It’s official–Canada is going to be protecting a huge swathe of B.C.’s west coast from threats like industrial extraction, bottom dragging, and poaching with the guidance of coastal communities and First Nations who’ve lived here for thousands of years.
“After so much hard work by so many, I am pleased to announce that we now have a blueprint for a vast network of marine protected areas,” federal fisheries minister Joyce Murray said this weekend at the Fifth International Marine Protected Areas Congress in Vancouver known as IMPAC5.
The network will extend “from the top of Vancouver Island all the way to the Canadian and American border near Alaska,” she explained.
It will cover nearly 30,500 square kilometres and will help reverse the “worrying deterioration and declines” of fish-producing habitats up and down the coast, according to a summary of the plan.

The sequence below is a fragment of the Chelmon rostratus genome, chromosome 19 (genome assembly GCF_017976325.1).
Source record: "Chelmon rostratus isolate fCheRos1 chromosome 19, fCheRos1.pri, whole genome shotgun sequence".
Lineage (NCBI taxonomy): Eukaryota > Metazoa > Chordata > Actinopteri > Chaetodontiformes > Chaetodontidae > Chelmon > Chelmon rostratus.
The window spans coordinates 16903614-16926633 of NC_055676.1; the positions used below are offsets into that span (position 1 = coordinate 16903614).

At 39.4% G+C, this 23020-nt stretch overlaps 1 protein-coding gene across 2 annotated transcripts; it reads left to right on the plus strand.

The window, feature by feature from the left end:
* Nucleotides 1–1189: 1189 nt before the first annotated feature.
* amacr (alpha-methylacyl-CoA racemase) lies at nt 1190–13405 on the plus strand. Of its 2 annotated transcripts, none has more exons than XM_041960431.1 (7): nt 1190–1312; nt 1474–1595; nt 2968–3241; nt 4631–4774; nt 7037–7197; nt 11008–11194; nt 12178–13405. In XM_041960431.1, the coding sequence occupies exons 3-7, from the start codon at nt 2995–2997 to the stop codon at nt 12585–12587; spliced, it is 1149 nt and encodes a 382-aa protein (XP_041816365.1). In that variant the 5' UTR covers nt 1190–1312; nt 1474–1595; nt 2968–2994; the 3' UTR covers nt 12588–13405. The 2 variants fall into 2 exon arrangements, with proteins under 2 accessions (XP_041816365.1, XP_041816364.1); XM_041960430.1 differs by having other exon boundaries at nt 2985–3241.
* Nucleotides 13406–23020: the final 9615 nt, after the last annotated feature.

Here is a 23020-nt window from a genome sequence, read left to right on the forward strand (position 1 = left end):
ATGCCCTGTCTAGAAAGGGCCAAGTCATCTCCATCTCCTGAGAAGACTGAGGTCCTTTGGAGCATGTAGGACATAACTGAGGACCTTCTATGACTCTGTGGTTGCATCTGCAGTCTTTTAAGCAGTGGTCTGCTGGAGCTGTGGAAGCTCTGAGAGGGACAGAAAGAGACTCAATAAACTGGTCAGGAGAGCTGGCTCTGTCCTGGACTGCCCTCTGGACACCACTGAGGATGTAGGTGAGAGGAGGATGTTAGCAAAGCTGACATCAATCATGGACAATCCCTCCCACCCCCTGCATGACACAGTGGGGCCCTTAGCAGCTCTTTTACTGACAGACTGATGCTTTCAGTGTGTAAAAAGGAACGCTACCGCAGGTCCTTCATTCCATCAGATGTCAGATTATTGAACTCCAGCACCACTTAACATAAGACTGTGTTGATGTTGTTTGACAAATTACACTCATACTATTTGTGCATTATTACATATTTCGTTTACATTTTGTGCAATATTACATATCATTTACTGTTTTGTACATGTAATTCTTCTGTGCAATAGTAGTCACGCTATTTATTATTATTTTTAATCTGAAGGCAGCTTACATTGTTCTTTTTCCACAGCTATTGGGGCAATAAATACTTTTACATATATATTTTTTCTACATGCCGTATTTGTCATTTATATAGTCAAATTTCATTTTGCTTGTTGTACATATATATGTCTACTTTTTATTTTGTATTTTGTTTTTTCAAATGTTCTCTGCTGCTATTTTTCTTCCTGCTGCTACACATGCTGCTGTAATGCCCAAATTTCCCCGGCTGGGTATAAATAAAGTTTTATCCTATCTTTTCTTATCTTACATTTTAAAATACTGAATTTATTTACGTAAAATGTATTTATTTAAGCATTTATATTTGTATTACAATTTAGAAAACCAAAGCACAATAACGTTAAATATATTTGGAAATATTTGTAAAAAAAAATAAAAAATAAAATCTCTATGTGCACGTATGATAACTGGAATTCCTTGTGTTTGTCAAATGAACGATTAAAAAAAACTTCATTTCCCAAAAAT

“The area we’re talking about here today is I think unique and precious to the world,” said BC Minister of Water, Land and Resource Stewardship Nathan Cullen. He called today’s announcement “truly a landmark achievement.”
That enthusiasm was echoed by Danielle Shaw, Chief Councillor of the Wuikinuxv Nation, who described the federal government’s endorsement of the plan as a “monumental moment in history” that will “support the revitalization of fish stocks, wildlife populations, and the habitats they rely on.”
“We all have a lot of work to do,” said Coastal First Nations CEO Christine Smith-Martin. “This is just the beginning.”